“Loneliness in faith will be terrible. Love will disappear from the face of the public world (Matthew xxiii, 12), but the more precious will that love be which flows from one lonely person to another, involving a courage of the heart born from the immediacy of the love of God as it was made known in Christ” (“The End of the Modern World,” 1956).
Maritain started Thomist and ended modernist. Sadly, it was his modernist thought that forms the philosophic bedrock of Guadium et Spes. In this manner, Pope Paul found it possible to “dialog with the modern world”, including socialists/communists. They say one generation will tolerate what the next generation embraces. I can’t help but think we’re now well on the road to collapse – communists firmly in charge. I also can’t help but wonder whether we’d be this far down the road to destruction had the counsel laid out with firm resolve a decisive condemnation of communism. Deo Gratius!
Not so much a “philosophic bedrock” as part of a cobbled together and unresolved compromise (Gaudium et Spes, meaning both “the joys and the hopes AND the griefs and anxieties”).
As for the counsel (sic council) and “condemnation of communism”, this can be found in Gaudium et Spes, “Systemic Atheism” and “The Church’s Attitude Toward Atheism” (nn. 20-21, three pages).
The criticism is not so much the supposed absence of these sections, but the fact that the Council chose to not call out the Soviet Union by name. The rationale for this approach, not accepted by all, was that it was a concession in order to gain Soviet permission for the enslaved Orthodox Churches to attend the Council as observers, rather than not.
Perhaps a long-term strategy addressing a schism of a thousand years within the perennial Church (while the particular Soviet Union came and went, surprisingly, in less than half a century)?
As a mother of six, I can say with certainty that the article’s assertion is true: without culture, no amount of catechesis will bring people back, let alone convert them. I have seen how much my children’s faith has been strengthened through the faith of their friends, through things like retreats, processions, and adoration, but also through having fun with fellow Catholic kids — biking, swimming, dancing. We do a lot of dancing here!
This is one reason, as Mark Tabish points out, that SSPX communities are thriving. It is also why Latin Mass parishes run by Fraternity of St. Peter priests are thriving; our parish is bursting with children — including teens and young adults. It is a place where real culture lives, and where parents find it easier to pass on the faith than you might think.
We are going to have to get over the Americanist preoccupation of the last 100 years and realize that to have culture, you have to have real cultus. And to preserve real culture, you have to have some healthy boundaries. When we want the faith more than to fit in with our neighbors, we will create enclaves like the parish I’m in, and the faith will be handed on as it always has been.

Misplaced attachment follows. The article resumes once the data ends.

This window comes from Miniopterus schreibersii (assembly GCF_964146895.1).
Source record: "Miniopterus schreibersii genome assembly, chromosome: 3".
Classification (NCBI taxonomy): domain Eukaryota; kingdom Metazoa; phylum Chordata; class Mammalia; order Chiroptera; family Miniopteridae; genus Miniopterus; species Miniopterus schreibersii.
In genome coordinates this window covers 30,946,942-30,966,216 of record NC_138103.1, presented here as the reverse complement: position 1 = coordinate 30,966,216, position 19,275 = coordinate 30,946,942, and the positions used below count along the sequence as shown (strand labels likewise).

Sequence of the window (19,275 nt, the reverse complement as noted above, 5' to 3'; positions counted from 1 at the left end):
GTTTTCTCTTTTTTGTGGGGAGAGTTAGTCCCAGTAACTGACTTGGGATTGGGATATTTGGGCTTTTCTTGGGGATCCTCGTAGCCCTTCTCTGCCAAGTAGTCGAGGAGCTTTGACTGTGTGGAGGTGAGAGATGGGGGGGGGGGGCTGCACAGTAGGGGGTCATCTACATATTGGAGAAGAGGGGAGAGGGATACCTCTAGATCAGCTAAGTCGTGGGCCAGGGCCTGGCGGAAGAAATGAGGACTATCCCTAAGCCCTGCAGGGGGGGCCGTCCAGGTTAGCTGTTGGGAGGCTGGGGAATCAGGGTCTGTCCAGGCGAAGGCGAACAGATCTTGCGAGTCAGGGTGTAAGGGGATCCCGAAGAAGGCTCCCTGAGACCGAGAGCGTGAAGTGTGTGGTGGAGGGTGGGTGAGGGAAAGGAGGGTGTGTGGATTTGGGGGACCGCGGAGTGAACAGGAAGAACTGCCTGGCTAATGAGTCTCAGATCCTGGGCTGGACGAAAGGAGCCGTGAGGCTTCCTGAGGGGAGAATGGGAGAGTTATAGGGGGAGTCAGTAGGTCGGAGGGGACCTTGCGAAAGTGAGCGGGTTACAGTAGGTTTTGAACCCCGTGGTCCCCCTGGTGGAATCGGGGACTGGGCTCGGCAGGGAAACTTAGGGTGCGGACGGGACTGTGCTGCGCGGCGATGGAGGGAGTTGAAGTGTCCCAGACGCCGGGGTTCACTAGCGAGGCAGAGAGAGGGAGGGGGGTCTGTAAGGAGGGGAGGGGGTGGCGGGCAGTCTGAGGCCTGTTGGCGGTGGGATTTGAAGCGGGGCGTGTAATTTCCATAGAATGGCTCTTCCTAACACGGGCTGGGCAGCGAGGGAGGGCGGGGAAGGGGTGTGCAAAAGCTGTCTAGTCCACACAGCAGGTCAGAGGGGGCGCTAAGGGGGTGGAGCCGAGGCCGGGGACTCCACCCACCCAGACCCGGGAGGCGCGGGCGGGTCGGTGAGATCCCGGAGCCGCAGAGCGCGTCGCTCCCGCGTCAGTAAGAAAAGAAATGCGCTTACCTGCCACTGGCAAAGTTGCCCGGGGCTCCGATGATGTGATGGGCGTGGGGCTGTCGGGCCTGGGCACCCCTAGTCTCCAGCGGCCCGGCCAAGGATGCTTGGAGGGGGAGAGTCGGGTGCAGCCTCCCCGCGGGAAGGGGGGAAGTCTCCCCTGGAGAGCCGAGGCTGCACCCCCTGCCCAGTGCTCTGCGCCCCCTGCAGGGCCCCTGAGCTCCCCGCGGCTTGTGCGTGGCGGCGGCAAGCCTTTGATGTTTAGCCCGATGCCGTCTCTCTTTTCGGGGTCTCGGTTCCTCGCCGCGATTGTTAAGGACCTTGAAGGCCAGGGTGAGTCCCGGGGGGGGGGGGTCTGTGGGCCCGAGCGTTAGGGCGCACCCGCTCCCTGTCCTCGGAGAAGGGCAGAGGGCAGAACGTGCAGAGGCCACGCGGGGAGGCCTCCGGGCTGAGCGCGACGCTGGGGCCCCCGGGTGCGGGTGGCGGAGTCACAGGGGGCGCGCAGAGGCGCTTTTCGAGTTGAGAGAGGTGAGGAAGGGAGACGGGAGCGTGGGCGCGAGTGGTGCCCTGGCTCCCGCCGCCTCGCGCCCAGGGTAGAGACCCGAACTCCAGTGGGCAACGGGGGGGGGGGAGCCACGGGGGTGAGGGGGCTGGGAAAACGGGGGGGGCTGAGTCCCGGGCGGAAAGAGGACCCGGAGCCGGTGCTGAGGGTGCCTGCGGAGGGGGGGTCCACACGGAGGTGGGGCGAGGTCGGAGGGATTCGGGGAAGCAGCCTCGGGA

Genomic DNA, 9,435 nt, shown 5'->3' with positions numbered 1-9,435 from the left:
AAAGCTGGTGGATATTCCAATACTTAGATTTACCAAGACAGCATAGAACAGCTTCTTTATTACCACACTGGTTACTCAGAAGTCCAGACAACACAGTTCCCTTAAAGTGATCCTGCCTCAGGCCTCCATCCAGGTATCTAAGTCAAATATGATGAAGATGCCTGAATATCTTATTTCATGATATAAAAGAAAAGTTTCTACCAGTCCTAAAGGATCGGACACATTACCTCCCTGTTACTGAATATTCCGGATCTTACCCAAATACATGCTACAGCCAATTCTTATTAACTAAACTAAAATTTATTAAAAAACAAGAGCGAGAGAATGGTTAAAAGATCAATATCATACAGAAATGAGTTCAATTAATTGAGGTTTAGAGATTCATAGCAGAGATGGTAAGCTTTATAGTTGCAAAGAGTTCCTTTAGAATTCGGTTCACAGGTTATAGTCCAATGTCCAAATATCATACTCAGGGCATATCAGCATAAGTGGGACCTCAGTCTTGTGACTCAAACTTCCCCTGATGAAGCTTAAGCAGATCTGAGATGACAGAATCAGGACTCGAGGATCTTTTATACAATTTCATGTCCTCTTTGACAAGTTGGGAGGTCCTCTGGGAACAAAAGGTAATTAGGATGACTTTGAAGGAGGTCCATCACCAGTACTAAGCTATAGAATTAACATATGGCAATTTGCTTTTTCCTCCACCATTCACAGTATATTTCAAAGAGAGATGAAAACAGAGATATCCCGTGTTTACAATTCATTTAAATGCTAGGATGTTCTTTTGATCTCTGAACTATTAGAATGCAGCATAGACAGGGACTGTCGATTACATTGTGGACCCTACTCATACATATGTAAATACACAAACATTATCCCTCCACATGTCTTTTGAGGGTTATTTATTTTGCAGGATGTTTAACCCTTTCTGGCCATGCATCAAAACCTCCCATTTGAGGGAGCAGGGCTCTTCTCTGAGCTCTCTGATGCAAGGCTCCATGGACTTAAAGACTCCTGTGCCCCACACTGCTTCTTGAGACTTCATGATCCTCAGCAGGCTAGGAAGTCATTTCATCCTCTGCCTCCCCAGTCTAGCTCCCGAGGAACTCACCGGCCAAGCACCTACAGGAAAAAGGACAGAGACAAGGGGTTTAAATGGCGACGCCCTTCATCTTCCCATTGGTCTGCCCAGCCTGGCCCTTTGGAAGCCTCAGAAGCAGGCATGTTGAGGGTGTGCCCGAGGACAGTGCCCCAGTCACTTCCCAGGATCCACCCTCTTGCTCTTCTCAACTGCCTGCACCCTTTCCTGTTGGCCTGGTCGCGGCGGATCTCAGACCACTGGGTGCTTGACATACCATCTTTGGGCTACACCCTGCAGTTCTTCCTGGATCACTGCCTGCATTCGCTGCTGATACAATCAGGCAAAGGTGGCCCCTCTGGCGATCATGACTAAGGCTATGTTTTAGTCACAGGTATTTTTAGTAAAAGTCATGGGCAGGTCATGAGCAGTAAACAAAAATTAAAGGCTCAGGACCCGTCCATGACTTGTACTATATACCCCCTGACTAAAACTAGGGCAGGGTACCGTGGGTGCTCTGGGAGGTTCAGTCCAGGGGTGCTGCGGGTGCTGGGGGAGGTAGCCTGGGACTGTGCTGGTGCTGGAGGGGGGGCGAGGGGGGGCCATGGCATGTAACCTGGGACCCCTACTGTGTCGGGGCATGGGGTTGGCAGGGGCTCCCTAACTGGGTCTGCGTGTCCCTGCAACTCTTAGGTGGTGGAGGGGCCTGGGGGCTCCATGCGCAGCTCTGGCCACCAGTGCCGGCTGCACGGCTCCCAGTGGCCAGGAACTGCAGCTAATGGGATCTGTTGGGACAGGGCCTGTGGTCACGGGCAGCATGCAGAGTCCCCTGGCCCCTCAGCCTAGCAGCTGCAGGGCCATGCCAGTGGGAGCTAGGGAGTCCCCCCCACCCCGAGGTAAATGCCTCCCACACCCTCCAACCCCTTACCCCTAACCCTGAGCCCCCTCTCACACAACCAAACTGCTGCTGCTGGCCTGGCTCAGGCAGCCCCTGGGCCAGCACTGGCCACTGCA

We raised our six children in a wonderfully orthodox Catholic parish–school & church. Our children were active in school & church activities, & other Catholic groups as well. Only our younger three children are still practicing Catholics–our youngest son will enter the seminary this fall. What happened with the older three? They saw our family be mocked & openly ridiculed by “good” Catholics who embarassed their parents by loudly offering us their kids’ used clothes so our kids could come to Mass in “appropriate” clothes. Our kids had nice clothes that were given to us by other families or bought in secondhand stores. They always behaved well; all our sons were Mass servers, etc. But, Catholic parishes are controlled by wealthier parishioners who seem to rejoice in ridiculing lower-income Catholics & excluding them. Our younger kids were somehow able to ignore this treatment better than our older three. Not sure why. I should mention that, despite our “low income”, all but one of our kids graduated with honors–magna or summa cum laude from college; all are working in very good occupations,one earned his MBA from an excellent Catholic university, & are very happy. “Not a bum one in the lot,” as one of our daughters-in-law proclaims! I will not encourage our kids to return to the Faith until they have been able to heal from the abuse they suffered at the hands of “faithful conservative Catholics.”
Drawing comparisons is as old as the failed brotherhood of Cain and Abel. My daughters had a similar problem when they were in their teens. “The people at church are hypocrites”, said my daughter. That’s when I marched her into the church and pointed to the crucifix, saying “He’s the measure for what it means to be a Christian, how do you measure up?” She got over that mental block quite quickly. Catholic, salvation is served from the altar! Go, confess, receive! Deo Gratius!